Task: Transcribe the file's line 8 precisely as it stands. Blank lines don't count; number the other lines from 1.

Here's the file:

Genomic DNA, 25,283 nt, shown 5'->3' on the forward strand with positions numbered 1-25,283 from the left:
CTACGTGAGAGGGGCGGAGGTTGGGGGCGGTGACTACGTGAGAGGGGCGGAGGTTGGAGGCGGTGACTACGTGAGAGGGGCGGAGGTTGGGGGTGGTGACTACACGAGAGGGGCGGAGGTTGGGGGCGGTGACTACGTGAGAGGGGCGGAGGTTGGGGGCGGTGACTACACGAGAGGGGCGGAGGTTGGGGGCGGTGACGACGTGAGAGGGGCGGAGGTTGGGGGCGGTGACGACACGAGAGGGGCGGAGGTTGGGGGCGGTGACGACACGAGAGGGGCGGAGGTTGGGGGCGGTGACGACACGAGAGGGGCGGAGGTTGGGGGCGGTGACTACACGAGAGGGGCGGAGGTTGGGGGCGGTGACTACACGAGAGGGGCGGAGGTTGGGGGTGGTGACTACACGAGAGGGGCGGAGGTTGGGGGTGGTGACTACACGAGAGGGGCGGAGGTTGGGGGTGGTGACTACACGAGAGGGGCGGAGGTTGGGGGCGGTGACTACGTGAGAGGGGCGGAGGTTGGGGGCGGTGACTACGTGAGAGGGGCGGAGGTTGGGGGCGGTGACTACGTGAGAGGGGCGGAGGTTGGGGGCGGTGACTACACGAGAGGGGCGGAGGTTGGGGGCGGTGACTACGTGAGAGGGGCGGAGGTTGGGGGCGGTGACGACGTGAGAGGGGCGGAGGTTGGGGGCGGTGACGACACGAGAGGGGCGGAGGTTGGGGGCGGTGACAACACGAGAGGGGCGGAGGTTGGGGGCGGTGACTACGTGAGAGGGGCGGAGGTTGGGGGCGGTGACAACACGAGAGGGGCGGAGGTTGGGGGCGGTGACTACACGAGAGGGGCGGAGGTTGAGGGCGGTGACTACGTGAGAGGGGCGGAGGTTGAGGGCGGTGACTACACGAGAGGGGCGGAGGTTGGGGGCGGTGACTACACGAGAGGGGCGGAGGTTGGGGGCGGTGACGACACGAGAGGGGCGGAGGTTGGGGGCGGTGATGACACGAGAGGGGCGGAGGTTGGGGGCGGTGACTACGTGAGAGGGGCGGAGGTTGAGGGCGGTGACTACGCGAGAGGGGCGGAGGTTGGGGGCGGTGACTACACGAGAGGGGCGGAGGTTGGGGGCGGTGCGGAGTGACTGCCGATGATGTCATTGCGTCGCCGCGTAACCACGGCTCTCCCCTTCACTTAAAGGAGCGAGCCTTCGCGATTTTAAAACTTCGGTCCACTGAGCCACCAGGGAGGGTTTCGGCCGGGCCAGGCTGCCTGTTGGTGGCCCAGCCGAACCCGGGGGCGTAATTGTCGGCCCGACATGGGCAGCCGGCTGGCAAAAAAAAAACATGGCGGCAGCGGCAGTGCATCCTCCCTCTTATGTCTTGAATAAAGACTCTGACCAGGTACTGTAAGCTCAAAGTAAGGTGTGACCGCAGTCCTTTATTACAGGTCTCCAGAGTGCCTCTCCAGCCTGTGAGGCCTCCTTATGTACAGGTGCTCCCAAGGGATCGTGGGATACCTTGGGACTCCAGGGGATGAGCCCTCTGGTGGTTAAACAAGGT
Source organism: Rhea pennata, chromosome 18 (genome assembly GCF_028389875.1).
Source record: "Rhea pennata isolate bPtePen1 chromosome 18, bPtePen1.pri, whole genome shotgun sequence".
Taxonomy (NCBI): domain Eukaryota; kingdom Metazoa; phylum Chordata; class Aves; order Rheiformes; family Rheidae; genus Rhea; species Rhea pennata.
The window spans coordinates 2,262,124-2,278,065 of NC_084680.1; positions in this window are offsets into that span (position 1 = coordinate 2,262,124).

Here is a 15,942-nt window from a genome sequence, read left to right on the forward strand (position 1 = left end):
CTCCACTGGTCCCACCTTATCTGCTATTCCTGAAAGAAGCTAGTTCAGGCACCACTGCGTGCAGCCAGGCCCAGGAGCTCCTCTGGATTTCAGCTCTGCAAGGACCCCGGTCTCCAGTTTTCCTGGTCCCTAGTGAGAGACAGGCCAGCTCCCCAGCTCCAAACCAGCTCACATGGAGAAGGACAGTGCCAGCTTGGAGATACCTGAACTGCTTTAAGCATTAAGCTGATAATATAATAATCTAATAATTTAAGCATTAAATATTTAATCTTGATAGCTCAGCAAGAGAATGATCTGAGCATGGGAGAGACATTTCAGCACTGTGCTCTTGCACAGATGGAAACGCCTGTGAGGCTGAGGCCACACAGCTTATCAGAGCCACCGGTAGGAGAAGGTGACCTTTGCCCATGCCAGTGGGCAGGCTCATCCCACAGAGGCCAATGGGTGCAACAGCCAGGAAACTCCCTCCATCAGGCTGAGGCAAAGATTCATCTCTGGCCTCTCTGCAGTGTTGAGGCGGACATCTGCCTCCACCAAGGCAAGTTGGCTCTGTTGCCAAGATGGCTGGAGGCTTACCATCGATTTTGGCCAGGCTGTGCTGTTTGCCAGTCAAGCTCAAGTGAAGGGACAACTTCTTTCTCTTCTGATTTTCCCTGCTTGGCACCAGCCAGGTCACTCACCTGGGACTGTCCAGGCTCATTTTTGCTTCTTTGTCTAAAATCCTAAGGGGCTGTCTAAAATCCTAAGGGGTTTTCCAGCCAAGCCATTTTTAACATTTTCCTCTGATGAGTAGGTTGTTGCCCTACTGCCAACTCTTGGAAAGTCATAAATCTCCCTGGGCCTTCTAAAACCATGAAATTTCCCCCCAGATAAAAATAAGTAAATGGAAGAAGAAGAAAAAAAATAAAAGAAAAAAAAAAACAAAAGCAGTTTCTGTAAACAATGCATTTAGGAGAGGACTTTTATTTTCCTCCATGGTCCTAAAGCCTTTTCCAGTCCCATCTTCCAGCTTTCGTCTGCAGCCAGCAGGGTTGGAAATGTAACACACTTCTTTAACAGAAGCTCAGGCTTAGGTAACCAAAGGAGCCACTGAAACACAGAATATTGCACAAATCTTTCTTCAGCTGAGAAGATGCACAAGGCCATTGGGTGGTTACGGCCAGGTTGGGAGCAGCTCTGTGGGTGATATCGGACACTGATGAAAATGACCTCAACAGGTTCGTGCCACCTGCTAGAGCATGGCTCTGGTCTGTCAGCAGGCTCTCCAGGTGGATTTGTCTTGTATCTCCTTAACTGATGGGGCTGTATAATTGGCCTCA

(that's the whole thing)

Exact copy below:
CTCCACTGGTCCCACCTTATCTGCTATTCCTGAAAGAAGCTAGTTCAGGCACCACTGCGTGCAGCCAGGCCCAGGAGCTCCTCTGGATTTCAGCTCTGCAAGGACCCCGGTCTCCAGTTTTCCTGGTCCCTAGTGAGAGACAGGCCAGCTCCCCAGCTCCAAACCAGCTCACATGGAGAAGGACAGTGCCAGCTTGGAGATACCTGAACTGCTTTAAGCATTAAGCTGATAATATAATAATCTAATAATTTAAGCATTAAATATTTAATCTTGATAGCTCAGCAAGAGAATGATCTGAGCATGGGAGAGACATTTCAGCACTGTGCTCTTGCACAGATGGAAACGCCTGTGAGGCTGAGGCCACACAGCTTATCAGAGCCACCGGTAGGAGAAGGTGACCTTTGCCCATGCCAGTGGGCAGGCTCATCCCACAGAGGCCAATGGGTGCAACAGCCAGGAAACTCCCTCCATCAGGCTGAGGCAAAGATTCATCTCTGGCCTCTCTGCAGTGTTGAGGCGGACATCTGCCTCCACCAAGGCAAGTTGGCTCTGTTGCCAAGATGGCTGGAGGCTTACCATCGATTTTGGCCAGGCTGTGCTGTTTGCCAGTCAAGCTCAAGTGAAGGGACAACTTCTTTCTCTTCTGATTTTCCCTGCTTGGCACCAGCCAGGTCACTCACCTGGGACTGTCCAGGCTCATTTTTGCTTCTTTGTCTAAAATCCTAAGGGGCTGTCTAAAATCCTAAGGGGTTTTCCAGCCAAGCCATTTTTAACATTTTCCTCTGATGAGTAGGTTGTTGCCCTACTGCCAACTCTTGGAAAGTCATAAATCTCCCTGGGCCTTCTAAAACCATGAAATTTCCCCCCAGATAAAAATAAGTAAATGGAAGAAGAAGAAAAAAAATAAAAGAAAAAAAAAAACAAAAGCAGTTTCTGTAAACAATGCATTTAGGAGAGGACTTTTATTTTCCTCCATGGTCCTAAAGCCTTTTCCAGTCCCATCTTCCAGCTTTCGTCTGCAGCCAGCAGGGTTGGAAATGTAACACACTTCTTTAACAGAAGCTCAGGCTTAGGTAACCAAAGGAGCCACTGAAACACAGAATATTGCACAAATCTTTCTTCAGCTGAGAAGATGCACAAGGCCATTGGGTGGTTACGGCCAGGTTGGGAGCAGCTCTGTGGGTGATATCGGACACTGATGAAAATGACCTCAACAGGTTCGTGCCACCTGCTAGAGCATGGCTCTGGTCTGTCAGCAGGCTCTCCAGGTGGATTTGTCTTGTATCTCCTTAACTGATGGGGCTGTATAATTGGCCTCA